In Praise of Gunnoe
I was late in reading my latest MORE and just read the article on Maria Gunnoe’s crusade against the coal mining practices in West Virginia. I am originally from Western Pennsylvania and everybody in the area knows about the horrors of working in the coal mines. Yesterday afternoon I turn on the news station and there is the latest tragedy. A coalmine explosion and as of this morning, 25 men are dead. This company had hundreds of violations and had done nothing about them and they were still in business! Pay the fines and continue sending men down in those mines every day knowing that that they had done nothing more to help prevent their deaths! Bless Maria Gunnoe! Keep up the good work and don’t let anyone still your voice!
Keep the Core
I was ready to let my MORE subscription lapse, disappointed that your focus was on how women look, like all other magazines. Then the April edition arrived with the focus on character rather than appearance. I enjoyed the Happiness article, Switched at Birth, and the 2nd Act short stories of mid-life changes. I’m going to renew my subscription with a plea to keep the core of MORE on the heart and spirit of women, more than the shape of our surfaces.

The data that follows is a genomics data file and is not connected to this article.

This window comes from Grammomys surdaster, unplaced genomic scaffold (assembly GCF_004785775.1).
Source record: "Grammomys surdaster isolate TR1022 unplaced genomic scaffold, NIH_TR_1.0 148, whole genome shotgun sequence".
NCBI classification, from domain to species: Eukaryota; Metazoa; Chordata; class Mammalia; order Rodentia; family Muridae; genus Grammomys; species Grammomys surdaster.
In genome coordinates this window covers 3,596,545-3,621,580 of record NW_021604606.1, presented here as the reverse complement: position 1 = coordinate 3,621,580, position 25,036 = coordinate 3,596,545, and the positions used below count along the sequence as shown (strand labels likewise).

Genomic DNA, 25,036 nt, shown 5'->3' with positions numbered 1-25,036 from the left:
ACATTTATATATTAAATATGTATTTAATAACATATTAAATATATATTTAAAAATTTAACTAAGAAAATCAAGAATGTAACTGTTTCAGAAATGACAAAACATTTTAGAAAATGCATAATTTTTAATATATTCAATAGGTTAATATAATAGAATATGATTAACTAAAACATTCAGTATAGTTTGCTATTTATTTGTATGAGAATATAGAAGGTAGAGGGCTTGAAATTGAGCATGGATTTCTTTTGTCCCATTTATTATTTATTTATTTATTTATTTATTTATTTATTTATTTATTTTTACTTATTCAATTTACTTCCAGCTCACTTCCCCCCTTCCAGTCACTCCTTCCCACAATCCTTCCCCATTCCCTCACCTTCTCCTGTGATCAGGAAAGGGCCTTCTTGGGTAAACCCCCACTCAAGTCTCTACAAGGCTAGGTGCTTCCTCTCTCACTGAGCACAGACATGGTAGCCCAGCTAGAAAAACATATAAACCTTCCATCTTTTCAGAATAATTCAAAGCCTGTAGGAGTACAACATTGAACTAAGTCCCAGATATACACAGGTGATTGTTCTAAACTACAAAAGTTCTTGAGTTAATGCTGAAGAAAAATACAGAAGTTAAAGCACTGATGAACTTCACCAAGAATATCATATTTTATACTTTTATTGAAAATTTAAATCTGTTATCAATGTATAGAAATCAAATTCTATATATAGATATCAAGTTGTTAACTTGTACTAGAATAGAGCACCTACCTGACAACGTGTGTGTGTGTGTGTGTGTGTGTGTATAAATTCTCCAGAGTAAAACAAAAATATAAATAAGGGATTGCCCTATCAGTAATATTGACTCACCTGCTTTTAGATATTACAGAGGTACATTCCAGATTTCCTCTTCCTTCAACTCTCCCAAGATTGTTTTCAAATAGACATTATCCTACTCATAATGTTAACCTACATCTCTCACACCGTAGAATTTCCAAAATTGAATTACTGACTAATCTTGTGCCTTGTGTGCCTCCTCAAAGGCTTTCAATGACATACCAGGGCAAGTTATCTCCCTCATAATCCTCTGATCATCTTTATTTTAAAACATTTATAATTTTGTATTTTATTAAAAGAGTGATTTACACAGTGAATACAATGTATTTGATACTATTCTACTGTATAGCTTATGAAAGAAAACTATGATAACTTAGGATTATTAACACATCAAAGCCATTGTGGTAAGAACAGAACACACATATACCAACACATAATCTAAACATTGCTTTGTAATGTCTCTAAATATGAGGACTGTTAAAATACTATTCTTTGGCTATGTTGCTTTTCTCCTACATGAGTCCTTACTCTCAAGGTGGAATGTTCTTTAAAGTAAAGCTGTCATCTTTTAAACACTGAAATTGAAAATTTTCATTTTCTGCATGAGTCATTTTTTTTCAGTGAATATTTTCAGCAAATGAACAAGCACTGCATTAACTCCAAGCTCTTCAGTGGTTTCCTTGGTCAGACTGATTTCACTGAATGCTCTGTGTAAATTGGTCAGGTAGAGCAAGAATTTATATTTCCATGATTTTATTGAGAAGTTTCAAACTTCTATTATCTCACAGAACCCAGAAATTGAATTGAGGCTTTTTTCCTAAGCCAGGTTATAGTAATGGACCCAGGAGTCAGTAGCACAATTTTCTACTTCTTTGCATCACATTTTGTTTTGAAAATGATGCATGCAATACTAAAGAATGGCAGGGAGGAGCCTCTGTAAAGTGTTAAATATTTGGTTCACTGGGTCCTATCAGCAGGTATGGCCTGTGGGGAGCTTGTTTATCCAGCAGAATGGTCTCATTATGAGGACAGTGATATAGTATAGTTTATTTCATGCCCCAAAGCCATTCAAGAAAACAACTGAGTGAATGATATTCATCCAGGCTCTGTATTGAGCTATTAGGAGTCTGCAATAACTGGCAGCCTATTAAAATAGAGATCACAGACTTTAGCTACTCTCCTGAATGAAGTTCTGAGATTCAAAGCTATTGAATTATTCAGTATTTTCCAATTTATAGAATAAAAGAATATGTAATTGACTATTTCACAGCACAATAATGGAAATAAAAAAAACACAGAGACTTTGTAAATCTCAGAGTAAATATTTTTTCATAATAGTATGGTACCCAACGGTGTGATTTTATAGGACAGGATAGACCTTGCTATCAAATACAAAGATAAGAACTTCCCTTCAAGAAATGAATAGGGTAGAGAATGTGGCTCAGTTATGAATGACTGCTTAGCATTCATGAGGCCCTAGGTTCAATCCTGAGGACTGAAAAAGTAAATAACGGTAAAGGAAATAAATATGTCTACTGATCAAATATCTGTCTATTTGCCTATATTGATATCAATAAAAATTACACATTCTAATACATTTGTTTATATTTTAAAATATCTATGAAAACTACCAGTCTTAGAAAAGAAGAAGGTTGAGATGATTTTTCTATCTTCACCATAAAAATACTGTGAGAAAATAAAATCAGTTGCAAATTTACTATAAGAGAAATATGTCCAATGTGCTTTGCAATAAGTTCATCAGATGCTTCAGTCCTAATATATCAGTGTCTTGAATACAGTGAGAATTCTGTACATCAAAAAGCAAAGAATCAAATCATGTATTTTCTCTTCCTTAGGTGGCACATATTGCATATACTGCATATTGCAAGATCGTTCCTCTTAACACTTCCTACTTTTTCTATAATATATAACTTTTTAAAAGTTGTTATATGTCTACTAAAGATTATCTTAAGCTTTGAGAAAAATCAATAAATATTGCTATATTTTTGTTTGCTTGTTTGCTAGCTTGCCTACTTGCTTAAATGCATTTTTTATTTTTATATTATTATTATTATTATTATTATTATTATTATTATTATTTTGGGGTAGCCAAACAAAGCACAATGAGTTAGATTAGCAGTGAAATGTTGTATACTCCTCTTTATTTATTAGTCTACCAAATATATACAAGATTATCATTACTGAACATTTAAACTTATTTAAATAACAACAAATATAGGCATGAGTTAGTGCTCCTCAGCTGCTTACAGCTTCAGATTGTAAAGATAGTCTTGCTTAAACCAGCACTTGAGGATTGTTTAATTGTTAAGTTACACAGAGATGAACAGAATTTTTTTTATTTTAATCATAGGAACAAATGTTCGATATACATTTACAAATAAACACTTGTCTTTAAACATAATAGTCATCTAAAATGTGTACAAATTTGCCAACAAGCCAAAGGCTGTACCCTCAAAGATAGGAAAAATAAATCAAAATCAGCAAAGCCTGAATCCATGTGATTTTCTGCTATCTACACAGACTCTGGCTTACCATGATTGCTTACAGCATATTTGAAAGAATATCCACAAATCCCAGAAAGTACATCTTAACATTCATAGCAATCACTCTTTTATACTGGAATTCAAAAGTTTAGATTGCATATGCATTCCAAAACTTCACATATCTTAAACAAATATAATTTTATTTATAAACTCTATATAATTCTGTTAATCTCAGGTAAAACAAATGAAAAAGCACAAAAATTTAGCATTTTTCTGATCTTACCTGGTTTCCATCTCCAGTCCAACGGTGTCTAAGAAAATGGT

I liked your article on feet, but you mainly discussed triage methods for people bent on treating their feet poorly. At the ripe old age of 42, I swallowed my pride and began doing three things: wearing shoes one-half to one size larger, wearing swanky European leather orthopaedic insoles, and wearing fewer high heels. The good news is, the first two things are unnoticeable to anyone but me, and flats are an actual fashion choice instead of a compromise. I can wear my insoles in nearly any pair of closed-heel shoes, including high heels. To my amazement, my feet not only feel fab at the end of my day, which includes a long subway/train commute, but my back, knees and posture are in good shape, too. Small change = big swing in my step.
New Haven, Connecticut
Controversial Coal Mining
As a native West Virginian, I am surprised and actually a little irritated by the article featuring Maria Gunnoe. Like her, several of my family members depend on the coal mining business for their livelihood. Mountaintop removal is practiced here but the aftermath is not as she has portrayed. In reality, the mountains are left in picturesque condition. If it weren’t for the mining industry, most of Gunnoe’s town would be unemployed and probably deserted. The United States needs coal. West Virginia can supply that coal. Instead of living in anger, fear and paranoia, why not put that energy into helping with the reclamation projects that are constantly ongoing? West Virginia is a coal mining state. Fighting that is almost a personal attack to other West Virginians.